Cystic Fibrosis

Cystic Fibrosis overview and Definition

Cystic fibrosis is an inherited or genetic disease characterized by the buildup of thick, sticky mucus that can damage many of the body's organs. The disorder's most common signs and symptoms include progressive damage to the respiratory system and chronic digestive system problems. The features of the disorder and their severity varies among affected individuals.

Mucus is a slippery substance that lubricates and protects the linings of the airways, digestive system, reproductive system, and other organs and tissues. The mucous is sticky and this abnormal mucus blocks the airway giving rise to the infections.

Cystic fibrosis mainly affects the lungs but it can also affects the other vital organs such as pancreas, liver, kidney and intestine.

Clinical signs & symptoms

Gastrointestinal (GI) symptoms may include the following:

  • Meconium ileus
  • Abdominal distention
  • Intestinal obstruction
  • Increased frequency of stools
  • Failure to thrive (despite adequate appetite)
  • Flatulence or foul-smelling flatus, steatorrhea
  • Recurrent abdominal pain
  • Jaundice
  • GI bleeding

Respiratory symptoms may include the following:

  • Cough
  • Recurrent wheezing
  • Recurrent pneumonia
  • Atypical asthma
  • Dyspnea on exertion
  • Chest pain

Genitourinary symptoms may include the following:

  • Undescended testicles or hydrocele
  • Delayed secondary sexual development
  • Amenorrhea

Physical signs depend on the degree of involvement of various organs and the progression of disease, as follows:

  • Nose – Rhinitis, nasal polyps
  • Pulmonary system – Tachypnea, respiratory distress with retractions, wheeze or crackles, cough (dry or productive of mucoid or purulent sputum), increased anteroposterior chest diameter, clubbing, cyanosis, hyperresonant chest on percussion
  • GI tract – Abdominal distention, hepatosplenomegaly, rectal prolapse, dry skin, cheilosis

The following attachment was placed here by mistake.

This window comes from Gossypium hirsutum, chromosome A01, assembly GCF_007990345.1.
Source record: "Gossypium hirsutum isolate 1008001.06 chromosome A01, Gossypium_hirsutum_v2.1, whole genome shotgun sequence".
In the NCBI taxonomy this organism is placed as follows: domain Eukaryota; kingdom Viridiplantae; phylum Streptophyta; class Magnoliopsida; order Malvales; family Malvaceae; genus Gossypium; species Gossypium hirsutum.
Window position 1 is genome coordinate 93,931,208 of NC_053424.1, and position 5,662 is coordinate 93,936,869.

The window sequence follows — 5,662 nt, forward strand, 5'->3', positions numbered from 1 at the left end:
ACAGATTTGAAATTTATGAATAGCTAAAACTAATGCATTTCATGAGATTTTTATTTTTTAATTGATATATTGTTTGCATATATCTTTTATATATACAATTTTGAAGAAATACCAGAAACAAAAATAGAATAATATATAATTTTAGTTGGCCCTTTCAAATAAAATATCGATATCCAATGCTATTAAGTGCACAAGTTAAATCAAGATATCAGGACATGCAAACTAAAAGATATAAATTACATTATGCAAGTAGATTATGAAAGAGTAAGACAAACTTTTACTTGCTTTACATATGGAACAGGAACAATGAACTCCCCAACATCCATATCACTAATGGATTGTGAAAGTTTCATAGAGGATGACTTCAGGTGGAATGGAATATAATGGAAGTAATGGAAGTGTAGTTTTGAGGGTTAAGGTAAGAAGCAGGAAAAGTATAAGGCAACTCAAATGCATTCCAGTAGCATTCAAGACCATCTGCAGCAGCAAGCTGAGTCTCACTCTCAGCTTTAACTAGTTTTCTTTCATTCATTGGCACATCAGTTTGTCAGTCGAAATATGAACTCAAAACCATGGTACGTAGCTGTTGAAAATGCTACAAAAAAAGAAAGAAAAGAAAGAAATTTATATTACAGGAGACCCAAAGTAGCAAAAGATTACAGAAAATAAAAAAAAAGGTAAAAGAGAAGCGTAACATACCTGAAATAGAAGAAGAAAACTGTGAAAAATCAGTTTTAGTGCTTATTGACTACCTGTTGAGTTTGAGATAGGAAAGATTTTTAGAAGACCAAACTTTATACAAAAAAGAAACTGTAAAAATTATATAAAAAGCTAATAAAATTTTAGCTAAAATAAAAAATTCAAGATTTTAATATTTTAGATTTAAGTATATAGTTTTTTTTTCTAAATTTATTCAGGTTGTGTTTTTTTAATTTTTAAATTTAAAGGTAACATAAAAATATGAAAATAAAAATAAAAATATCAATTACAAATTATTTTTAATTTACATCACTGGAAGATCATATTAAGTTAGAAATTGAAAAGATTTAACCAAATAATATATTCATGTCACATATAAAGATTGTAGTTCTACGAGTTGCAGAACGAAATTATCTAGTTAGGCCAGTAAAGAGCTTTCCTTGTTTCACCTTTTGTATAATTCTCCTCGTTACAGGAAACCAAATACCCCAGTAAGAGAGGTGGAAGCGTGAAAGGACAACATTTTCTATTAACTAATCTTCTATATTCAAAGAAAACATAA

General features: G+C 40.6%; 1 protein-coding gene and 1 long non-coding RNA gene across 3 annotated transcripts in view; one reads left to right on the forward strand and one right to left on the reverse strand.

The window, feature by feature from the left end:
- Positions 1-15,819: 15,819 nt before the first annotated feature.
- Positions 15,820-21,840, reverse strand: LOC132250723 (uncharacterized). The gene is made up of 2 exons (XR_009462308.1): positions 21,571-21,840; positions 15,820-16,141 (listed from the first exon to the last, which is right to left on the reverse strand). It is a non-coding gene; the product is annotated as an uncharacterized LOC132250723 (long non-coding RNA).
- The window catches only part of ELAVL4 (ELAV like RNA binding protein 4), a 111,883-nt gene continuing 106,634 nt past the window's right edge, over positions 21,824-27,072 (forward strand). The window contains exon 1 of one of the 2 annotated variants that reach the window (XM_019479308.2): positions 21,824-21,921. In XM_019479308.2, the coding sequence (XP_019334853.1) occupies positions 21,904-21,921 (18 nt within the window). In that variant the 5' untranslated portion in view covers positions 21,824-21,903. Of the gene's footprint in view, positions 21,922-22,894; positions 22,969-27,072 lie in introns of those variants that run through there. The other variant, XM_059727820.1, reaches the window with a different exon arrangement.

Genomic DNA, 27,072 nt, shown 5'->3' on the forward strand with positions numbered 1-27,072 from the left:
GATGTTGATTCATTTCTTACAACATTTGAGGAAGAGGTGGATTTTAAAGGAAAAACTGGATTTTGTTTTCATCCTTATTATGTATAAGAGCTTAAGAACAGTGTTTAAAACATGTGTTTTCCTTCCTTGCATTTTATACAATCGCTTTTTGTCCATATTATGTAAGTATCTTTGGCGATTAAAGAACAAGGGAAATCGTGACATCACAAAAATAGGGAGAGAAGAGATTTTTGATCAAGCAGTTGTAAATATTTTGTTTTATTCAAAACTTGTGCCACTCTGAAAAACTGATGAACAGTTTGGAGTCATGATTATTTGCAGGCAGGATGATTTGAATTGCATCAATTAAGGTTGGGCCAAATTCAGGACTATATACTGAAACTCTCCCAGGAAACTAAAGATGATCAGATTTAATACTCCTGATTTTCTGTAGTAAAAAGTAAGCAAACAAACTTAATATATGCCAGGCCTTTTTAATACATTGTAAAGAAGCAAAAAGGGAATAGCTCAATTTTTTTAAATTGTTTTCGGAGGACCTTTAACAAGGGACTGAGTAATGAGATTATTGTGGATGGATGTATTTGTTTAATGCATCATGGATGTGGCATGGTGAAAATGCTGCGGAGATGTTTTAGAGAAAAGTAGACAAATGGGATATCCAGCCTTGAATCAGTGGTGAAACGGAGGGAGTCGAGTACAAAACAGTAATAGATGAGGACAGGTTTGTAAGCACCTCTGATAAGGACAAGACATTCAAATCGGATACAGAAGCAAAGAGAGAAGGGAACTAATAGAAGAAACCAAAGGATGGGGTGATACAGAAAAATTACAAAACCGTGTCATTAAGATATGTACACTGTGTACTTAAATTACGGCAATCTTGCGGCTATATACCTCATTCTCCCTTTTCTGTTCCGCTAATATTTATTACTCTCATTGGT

Differential Diagnosis

Chest Xray:

The chest x ray predicts any abnormal area in the lungs

Computed tomography:

It reveals the slice of the lung. It uses both the combination of x ray and computer aided device.

It helps to analyse the size, shape and position of any lung tumour and also it helps in the detection of enlarged lymph nodes.

It also looks for any masses in the adrenal gland, liver, brain and other organs.

 CT guided needle Biopsy:

CT scan might be used to guide a biopsy needle into this  area to get the tissue for cystic fibrosis.

MRI scan:

It uses the soft tissue image of the organ. It uses the both the magnet and radiowaves.

It often reveals whether the cancer cells has spread to the brain or spinal cord.

Positron emmisison tomography:(PET)

 A radioactive form of sugar in injected into the blood and the positron are emitted to reveal the cancer site.

They can detect if the cancer cell has spread anywhere.

Sputum cytology:

Sputum(mucus cough up from the lungs) is checked. The best way to obtain the sputum is from early morning sample. This test helps to find out the the abnormalities in the major airways of the lungs.


A needle is inserted between the ribs and the sample from pleural fluid is taken.

Sweat chloride test:

Several methods are used to conduct a sweat test. Performed properly, the quantitative pilocarpine iontophoresis test (QPIT) to collect sweat and perform a chemical analysis of its chloride content is currently considered to be the only adequately sensitive and specific type of sweat test.

Fine needle aspiration (FNA) biopsy:

A needle is used to aspirate small fragments of tissues. It is used for involvement in the lymph node in the lungs.

Transtracheal or transbrochial FNA:

It is done by passing the needle through the walls of the trachea or bronchi during bronchoscopy or endobronchial ultrasound.

Transthoracic needle biopsy:

It is used to find out if the tumour is present outside the tumour.


It  a procedure that uses a lighted tube inserted behind the sternum (breast bone) and in front of the windpipe to look at and take tissue samples from the lymph nodes along the windpipe and the major bronchial tube areas. If some lymph nodes can’t be reached by mediastinoscopy, a mediastinotomy may be done so the surgeon can directly remove the biopsy sample. For this procedure, a slightly larger incision (usually about 2 inches long) between the left second and third ribs next to the breast bone is needed.


Bronchoscope is a thin lighted instrument used to view the lungs. The physician passes the tube through the trachea then the bronchus and alveoli are viewed clearly.

Contrast barium enema:

The barium is ingested into the patients and then the x ray is taken. It is used to get the clear images.


The survival rate is higher in males when compared to females. With development of advanced treatments the patient can survive beyond adulthood.


Cystic fibrosis cannot be prevented.  Genetic testing can be done if there is a familial history.